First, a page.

my sister is half done growing a baby in her belly. i am so so ready, and thrilled, and ready ready ready to meet this little bambino. this is what i want to tell it today:

You Begin
Margaret Atwood

You begin this way:
this is your hand,
this is your eye,
that is a fish, blue and flat
on the paper, almost
the shape of an eye.
This is your mouth, this is an O
or a moon, whichever
you like. This is yellow.
Outside the window
is the rain, green
because it is summer, and beyond that
the trees and then the world,
which is round and has only
the colors of these nine crayons.
This is the world, which is fuller
and more difficult to learn than I have said.
You are right to smudge it that way
with the red and then
the orange: the world burns.
Once you have learned these words
you will learn that there are more
words than you can ever learn.
The word hand floats above your hand
like a small cloud over a lake.
The word hand anchors
your hand to this table,
your hand is a warm stone
I hold between two words.

This is your hand, these are my hands, this is the world,
which is round but not flat and has more colors
than we can see.
It begins, it has an end,
this is what you will
come back to, this is your hand.


was rereading old writings, and this is true now, as then.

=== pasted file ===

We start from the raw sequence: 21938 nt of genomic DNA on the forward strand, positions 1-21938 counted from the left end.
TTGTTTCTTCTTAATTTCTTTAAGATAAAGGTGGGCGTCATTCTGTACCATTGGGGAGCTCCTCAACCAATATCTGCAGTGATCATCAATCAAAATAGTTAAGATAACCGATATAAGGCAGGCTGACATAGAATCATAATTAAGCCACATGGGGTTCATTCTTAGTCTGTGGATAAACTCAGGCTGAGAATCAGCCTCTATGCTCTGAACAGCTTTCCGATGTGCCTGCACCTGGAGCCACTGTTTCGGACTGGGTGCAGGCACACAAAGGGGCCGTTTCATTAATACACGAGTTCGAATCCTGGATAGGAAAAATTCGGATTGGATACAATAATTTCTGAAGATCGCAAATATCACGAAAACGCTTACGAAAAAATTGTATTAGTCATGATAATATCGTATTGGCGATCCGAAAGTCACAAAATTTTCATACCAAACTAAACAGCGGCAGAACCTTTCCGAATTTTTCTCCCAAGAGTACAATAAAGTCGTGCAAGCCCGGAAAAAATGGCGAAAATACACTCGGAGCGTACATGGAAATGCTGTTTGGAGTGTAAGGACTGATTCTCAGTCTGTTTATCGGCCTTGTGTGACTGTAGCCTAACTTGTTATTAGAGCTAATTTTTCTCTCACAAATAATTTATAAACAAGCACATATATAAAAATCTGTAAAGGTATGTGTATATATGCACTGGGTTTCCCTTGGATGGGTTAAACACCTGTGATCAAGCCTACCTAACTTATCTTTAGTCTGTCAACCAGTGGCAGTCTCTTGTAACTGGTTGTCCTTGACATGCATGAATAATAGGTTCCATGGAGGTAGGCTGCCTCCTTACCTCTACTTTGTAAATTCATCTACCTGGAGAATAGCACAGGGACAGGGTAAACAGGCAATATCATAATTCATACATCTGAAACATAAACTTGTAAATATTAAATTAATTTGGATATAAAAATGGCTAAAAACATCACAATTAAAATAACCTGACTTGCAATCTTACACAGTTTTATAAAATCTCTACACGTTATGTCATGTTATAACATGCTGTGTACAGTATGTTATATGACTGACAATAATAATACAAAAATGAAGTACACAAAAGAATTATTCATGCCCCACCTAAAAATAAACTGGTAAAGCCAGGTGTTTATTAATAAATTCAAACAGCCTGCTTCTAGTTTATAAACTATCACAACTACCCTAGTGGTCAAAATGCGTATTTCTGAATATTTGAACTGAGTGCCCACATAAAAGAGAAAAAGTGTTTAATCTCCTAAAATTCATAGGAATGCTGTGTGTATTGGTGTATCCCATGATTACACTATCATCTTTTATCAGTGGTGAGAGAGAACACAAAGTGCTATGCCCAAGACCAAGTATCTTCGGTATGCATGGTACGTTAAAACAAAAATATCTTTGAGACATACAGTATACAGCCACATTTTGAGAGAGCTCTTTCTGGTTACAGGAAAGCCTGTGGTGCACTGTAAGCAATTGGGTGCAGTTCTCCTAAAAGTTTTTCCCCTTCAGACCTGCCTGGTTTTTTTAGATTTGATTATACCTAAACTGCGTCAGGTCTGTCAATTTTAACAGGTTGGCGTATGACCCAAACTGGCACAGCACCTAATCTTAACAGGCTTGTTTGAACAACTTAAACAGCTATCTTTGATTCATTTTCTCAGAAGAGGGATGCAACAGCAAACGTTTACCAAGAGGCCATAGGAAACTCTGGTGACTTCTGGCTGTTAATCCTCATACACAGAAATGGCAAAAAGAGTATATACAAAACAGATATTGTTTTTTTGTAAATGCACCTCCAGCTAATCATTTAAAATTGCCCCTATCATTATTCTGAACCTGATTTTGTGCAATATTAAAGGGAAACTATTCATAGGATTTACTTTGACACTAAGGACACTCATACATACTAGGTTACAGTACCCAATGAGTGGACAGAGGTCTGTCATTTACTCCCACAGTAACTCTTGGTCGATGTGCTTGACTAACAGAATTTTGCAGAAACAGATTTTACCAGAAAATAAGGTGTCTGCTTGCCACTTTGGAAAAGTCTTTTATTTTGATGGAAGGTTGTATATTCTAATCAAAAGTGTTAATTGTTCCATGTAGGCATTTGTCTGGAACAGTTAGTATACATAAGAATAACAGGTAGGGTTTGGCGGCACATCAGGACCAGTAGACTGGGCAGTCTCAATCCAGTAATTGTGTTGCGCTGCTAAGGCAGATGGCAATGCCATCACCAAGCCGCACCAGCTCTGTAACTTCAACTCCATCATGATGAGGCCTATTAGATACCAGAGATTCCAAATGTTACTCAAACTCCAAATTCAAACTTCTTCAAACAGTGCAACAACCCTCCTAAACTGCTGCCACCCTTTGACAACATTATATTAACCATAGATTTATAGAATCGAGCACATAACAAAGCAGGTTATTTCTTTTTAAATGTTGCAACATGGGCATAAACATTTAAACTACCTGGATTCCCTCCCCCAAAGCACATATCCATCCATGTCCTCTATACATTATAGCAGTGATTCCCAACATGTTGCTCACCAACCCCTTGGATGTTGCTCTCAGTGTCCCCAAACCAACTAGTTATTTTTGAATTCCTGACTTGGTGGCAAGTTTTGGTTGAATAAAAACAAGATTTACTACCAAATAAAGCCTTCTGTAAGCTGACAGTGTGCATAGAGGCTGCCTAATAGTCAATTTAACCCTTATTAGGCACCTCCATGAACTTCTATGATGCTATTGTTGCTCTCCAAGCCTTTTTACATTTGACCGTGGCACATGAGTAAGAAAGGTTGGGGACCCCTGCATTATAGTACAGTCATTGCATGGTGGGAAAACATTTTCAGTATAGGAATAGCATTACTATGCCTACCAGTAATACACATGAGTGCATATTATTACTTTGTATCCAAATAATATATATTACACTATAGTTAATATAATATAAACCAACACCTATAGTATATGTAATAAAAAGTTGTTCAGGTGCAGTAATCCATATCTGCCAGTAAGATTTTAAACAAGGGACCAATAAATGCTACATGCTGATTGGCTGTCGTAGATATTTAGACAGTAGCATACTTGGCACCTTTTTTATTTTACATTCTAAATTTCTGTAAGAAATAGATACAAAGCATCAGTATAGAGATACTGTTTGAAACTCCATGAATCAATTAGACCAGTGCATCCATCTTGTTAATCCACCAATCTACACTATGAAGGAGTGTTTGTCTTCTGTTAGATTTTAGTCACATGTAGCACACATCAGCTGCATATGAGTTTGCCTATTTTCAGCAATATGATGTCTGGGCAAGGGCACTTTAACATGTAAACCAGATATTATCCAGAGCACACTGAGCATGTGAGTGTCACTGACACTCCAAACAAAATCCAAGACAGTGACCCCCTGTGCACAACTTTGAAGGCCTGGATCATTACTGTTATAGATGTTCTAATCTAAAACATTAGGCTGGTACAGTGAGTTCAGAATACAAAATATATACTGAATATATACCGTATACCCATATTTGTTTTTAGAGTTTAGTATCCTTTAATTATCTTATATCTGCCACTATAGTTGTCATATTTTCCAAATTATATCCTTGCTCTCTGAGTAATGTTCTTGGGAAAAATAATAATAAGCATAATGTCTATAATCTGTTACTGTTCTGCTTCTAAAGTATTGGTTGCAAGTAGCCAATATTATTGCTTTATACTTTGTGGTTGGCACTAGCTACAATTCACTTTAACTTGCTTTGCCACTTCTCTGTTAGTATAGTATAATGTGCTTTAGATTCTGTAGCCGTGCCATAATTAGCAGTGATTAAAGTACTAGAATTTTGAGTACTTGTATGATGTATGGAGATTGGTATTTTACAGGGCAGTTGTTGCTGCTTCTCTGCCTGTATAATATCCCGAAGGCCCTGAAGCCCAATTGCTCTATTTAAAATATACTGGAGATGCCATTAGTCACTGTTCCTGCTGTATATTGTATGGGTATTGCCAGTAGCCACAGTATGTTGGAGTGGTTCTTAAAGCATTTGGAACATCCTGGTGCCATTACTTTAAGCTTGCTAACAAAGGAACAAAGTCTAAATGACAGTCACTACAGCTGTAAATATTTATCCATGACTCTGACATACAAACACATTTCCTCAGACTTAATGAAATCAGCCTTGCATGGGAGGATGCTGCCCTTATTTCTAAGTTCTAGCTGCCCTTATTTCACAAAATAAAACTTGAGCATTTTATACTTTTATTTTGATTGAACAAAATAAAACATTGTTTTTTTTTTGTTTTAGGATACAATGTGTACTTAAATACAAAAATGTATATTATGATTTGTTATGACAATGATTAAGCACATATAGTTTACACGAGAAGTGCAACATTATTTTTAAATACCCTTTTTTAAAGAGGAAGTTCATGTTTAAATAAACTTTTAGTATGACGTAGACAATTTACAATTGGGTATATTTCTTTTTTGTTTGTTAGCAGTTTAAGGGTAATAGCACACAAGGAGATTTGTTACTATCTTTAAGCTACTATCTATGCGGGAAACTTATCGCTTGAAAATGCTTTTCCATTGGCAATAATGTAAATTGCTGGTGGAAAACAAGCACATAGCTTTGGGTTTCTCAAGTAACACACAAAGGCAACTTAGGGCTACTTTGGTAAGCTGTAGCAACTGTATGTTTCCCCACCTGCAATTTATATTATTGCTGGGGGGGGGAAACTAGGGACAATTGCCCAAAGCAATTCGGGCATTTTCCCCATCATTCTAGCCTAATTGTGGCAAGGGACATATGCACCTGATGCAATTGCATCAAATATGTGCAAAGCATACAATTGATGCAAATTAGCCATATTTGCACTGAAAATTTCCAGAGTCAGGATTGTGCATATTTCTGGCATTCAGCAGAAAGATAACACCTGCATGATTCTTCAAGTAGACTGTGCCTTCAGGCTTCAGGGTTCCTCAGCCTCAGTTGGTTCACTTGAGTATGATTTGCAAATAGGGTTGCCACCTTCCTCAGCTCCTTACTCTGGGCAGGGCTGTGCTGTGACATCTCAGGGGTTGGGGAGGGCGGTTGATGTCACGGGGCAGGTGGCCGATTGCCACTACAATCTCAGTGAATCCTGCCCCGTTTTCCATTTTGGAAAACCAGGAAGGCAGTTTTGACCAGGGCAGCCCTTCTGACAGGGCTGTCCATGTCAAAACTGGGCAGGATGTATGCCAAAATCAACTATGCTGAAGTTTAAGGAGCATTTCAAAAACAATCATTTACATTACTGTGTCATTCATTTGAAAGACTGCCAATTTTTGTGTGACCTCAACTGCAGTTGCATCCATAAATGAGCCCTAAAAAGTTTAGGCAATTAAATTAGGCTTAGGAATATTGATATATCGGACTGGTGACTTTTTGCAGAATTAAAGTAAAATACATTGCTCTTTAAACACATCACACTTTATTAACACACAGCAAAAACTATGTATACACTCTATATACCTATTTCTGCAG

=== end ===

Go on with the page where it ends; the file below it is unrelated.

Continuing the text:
They send me an herb garden as a thank you gift. She rubbed my shoulder in the car, and I took the wrong exit. I called him small; he thought me proud. I missed my father, and wished for fuller days.

I could leave here too. I could quit this circle, these older friends, their mistakes already made. I could leave the admitting of lonely, of wanting what they have. I could leave tonight, sit in a hotel in Chattanooga, post my resume on craigslist. I could leave.

I wait for the call, wait by not waiting. Make plans, go camping, get drunk, don’t check to see who has written. Surrounded by fresh babies and women swollen with ready and new, I repeat ‘everything in me is a bird’ and kiss new foreheads and fingers.

My life will be filled with worse things: a long hospital stay, my mother will die too quick, the long and public humiliation, a not-worth-it affair. I will weather them with pride, and friends will call me brave. These slow, lonely days however, just may be my quiet end.